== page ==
Results. The adjusted risk of injury in the chiropractic cohort was lower than that of the primary care cohort (hazard ratio, 0.24; 95% confidence interval, 0.23–0.25). The cumulative probability of injury in the chiropractic cohort was 40 injury incidents per 100,000 subjects compared with 153 incidents per 100,000 subjects in the primary care cohort. Among subjects who saw a chiropractic physician, the likelihood of injury was increased in those with a chronic coagulation defect, inflammatory spondylopathy, osteoporosis, aortic aneurysm and dissection, or long-term use of anticoagulant therapy.

Conclusion. Among Medicare beneficiaries aged 66 to 99 years with an office visit risk for a neuromusculoskeletal problem, risk of injury to the head, neck, or trunk within 7 days was 76% lower among subjects with a chiropractic office visit than among those who saw a primary care physician.


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Comparison of spinal manipulation methods and usual medical care for acute and subacute low back pain: A randomized clinical trial

Spine

doi: 10.1097/BRS.0000000000000724

Abstract

 

Study Design. Randomized controlled trial with follow-up to 6 months.

Objective. This was a comparative effectiveness trial of manual-thrust manipulation (MTM) versus mechanical-assisted manipulation (MAM); and manipulation versus usual medical care (UMC).

Summary of Background Data. Low back pain (LBP) is one of the most common conditions seen in primary care and physical medicine practice. MTM is a common treatment for LBP. Claims that MAM is an effective alternative to MTM have yet to be substantiated. There is also question about the effectiveness of manipulation in acute and subacute LBP compared with UMC.

Methods. A total of 107 adults with onset of LBP within the past 12 weeks were randomized to 1 of 3 treatment groups: MTM, MAM, or UMC. Outcome measures included the Oswestry LBP Disability Index (0–100 scale) and numeric pain rating (0–10 scale). Participants in the manipulation groups were treated twice weekly during 4 weeks; subjects in UMC were seen for 3 visits during this time. Outcome measures were captured at baseline, 4 weeks, 3 months, and 6 months.

Results. Linear regression showed a statistically significant advantage of MTM at 4 weeks compared with MAM (disability = −8.1, P = 0.009; pain = −1.4, P = 0.002) and UMC (disability = −6.5, P = 0.032; pain = −1.7, P < 0.001). Responder analysis, defined as 30% and 50% reductions in Oswestry LBP Disability Index scores revealed a significantly greater proportion of responders at 4 weeks in MTM (76%; 50%) compared with MAM (50%; 16%) and UMC (48%; 39%). Similar between-group results were found for pain: MTM (94%; 76%); MAM (69%; 47%); and UMC (56%; 41%). No statistically significant group differences were found between MAM and UMC, and for any comparison at 3 or 6 months.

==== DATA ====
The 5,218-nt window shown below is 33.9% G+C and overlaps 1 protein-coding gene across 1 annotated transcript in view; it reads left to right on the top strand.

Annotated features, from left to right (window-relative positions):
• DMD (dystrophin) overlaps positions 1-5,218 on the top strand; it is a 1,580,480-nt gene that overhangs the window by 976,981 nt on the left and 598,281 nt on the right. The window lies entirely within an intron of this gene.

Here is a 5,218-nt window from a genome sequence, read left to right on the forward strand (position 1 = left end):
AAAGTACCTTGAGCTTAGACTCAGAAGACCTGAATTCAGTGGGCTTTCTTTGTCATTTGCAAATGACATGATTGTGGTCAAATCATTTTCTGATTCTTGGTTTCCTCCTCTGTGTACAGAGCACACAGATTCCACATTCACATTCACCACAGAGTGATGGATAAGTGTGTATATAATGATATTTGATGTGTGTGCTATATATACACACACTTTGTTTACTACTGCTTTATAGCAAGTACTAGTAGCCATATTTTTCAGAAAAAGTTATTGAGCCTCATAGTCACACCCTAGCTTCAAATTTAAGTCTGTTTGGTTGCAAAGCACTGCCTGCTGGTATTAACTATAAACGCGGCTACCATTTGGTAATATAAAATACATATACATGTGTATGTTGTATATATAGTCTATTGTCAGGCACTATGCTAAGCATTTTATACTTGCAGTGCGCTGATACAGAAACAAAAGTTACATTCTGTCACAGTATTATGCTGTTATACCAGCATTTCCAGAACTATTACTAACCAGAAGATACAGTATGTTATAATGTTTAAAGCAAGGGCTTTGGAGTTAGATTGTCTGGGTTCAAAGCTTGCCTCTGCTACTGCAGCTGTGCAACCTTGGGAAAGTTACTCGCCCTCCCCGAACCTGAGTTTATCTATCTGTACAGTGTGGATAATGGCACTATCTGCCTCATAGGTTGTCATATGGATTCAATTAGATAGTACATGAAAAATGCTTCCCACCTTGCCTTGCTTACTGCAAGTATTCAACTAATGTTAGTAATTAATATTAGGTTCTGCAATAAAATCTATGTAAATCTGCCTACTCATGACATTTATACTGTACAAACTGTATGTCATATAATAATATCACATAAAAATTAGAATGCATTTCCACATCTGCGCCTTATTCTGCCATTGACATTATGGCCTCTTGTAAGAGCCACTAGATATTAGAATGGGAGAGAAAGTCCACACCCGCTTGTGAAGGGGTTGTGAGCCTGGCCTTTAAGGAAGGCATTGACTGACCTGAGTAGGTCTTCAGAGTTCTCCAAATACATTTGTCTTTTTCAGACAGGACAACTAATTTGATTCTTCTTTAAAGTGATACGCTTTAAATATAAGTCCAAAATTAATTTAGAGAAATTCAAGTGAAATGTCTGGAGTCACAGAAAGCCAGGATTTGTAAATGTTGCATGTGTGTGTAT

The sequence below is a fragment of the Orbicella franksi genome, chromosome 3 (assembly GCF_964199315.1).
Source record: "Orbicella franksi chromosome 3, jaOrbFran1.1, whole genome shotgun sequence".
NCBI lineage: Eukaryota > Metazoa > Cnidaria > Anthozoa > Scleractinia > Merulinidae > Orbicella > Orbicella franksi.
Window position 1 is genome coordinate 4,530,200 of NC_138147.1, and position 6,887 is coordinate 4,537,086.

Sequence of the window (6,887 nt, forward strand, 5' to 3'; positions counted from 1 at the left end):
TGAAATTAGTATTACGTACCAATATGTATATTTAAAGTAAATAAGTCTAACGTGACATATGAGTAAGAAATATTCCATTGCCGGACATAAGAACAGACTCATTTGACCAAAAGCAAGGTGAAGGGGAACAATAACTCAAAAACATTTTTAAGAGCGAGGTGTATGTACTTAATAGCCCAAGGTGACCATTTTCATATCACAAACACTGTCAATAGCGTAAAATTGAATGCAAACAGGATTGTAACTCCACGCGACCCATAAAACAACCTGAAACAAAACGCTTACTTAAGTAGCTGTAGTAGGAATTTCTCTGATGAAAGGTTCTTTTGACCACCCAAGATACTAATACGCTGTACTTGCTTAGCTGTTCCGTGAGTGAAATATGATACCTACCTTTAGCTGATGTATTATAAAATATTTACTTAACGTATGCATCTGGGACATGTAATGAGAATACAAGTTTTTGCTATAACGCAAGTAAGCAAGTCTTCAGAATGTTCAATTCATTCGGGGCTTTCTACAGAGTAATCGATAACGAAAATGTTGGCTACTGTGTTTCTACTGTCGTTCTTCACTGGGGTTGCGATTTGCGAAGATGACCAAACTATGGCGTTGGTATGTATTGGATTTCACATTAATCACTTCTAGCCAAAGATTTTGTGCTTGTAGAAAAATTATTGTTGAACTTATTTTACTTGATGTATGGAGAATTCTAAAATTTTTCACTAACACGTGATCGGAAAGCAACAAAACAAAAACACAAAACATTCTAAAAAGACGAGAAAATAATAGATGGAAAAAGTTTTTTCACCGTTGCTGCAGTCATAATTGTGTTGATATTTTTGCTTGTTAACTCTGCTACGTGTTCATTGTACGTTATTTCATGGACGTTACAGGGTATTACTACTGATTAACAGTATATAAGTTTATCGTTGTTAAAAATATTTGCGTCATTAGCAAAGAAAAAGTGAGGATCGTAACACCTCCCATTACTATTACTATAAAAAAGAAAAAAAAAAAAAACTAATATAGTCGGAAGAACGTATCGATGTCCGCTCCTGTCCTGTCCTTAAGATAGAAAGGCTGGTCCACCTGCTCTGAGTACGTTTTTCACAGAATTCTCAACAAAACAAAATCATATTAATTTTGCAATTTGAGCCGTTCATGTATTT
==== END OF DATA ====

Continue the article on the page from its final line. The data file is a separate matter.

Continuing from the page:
Conclusion. MTM provides greater short-term reductions in self-reported disability and pain scores compared with UMC or MAM.

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Osteopathic manipulative treatment use in the emergency department: A retrospective medical record review

The Journal of the American Osteopathic Association

doi: 10.7556/jaoa.2015.026

Abstract

Context: Although the use of osteopathic manipulative treatment (OMT) appears to be declining, data on the use of OMT in the emergency department (ED) are not available.

Objective: To determine the quantity and characteristics of OMT performed in a single, community academic ED that houses an osteopathic emergency medicine residency.

Design: Retrospective medical record review.

Setting: A single large community academic ED with an osteopathic emergency medicine residency from July 14, 2005, to March 4, 2013.

Participants: Patients in the ED who received OMT (N=2076).

Main Outcome Measures: Medical record data were analyzed to determine patient demographics; treatment characteristics including number of procedures and patients per physician, OMT techniques used, night vs day procedure variation, and financial implication of future billing for OMT; chief complaints; primary discharge diagnoses; and length of stay in the ED.

Results: Patients were aged 0 to 95 years (mean, 39 years) and were predominately female (1260 [60.69%]) and white (1300 [62.62%]). A mean of 0.74 patients received OMT per day, and a mean of 29.65 procedures were performed per physician. When data for residents were looked at separately, the mean was higher at 40.32 procedures per physician. The top 3 discharge diagnoses were low back pain (189 patients [9.10%]), muscle spasm (106 patients [5.11%]), and spasm: muscle, back (93 patients [4.48%]). Eleven different OMT techniques were recorded, with myofascial release being used most frequently (1150 of 2868 procedures [40.09%]), followed by muscle energy (672 [23.43%]). The average length of stay in the ED was 206 minutes. A total of 1663 OMT procedures (80%) were performed during the day, whereas 413 (20%) were performed at night. Potential procedural billing for all OMT performed during the study period was $33.09 per day.

Conclusion: In contrast to perceptions that OMT use is declining, the authors found that OMT is being performed on a near daily basis in the ED. Additional research is needed to fully understand the impact of OMT in the ED.